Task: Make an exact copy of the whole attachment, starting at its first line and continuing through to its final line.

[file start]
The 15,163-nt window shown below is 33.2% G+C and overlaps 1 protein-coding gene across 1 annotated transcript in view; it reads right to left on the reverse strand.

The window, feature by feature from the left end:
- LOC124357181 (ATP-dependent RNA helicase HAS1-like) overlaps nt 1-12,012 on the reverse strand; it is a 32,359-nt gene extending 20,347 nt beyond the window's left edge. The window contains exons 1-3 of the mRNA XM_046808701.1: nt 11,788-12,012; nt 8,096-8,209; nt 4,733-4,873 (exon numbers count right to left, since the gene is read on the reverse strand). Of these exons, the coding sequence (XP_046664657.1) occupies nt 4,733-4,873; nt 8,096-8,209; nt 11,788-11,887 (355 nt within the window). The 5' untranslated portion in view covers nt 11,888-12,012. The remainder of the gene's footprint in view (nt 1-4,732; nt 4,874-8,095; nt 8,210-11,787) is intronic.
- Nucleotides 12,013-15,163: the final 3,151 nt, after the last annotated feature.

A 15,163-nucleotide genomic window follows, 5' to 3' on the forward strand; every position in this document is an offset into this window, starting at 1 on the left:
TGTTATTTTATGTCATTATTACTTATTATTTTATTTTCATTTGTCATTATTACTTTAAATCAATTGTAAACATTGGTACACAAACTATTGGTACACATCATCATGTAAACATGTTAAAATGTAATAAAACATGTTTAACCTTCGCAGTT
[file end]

The 15,163-nt window shown below is 33.2% G+C and overlaps 1 protein-coding gene across 1 annotated transcript in view; it reads right to left on the reverse strand.

The window, feature by feature from the left end:
- LOC124357181 (ATP-dependent RNA helicase HAS1-like) overlaps nt 1-12,012 on the reverse strand; it is a 32,359-nt gene extending 20,347 nt beyond the window's left edge. The window contains exons 1-3 of the mRNA XM_046808701.1: nt 11,788-12,012; nt 8,096-8,209; nt 4,733-4,873 (exon numbers count right to left, since the gene is read on the reverse strand). Of these exons, the coding sequence (XP_046664657.1) occupies nt 4,733-4,873; nt 8,096-8,209; nt 11,788-11,887 (355 nt within the window). The 5' untranslated portion in view covers nt 11,888-12,012. The remainder of the gene's footprint in view (nt 1-4,732; nt 4,874-8,095; nt 8,210-11,787) is intronic.
- Nucleotides 12,013-15,163: the final 3,151 nt, after the last annotated feature.

A 15,163-nucleotide genomic window follows, 5' to 3' on the forward strand; every position in this document is an offset into this window, starting at 1 on the left:
TGTTATTTTATGTCATTATTACTTATTATTTTATTTTCATTTGTCATTATTACTTTAAATCAATTGTAAACATTGGTACACAAACTATTGGTACACATCATCATGTAAACATGTTAAAATGTAATAAAACATGTTTAACCTTCGCAGTT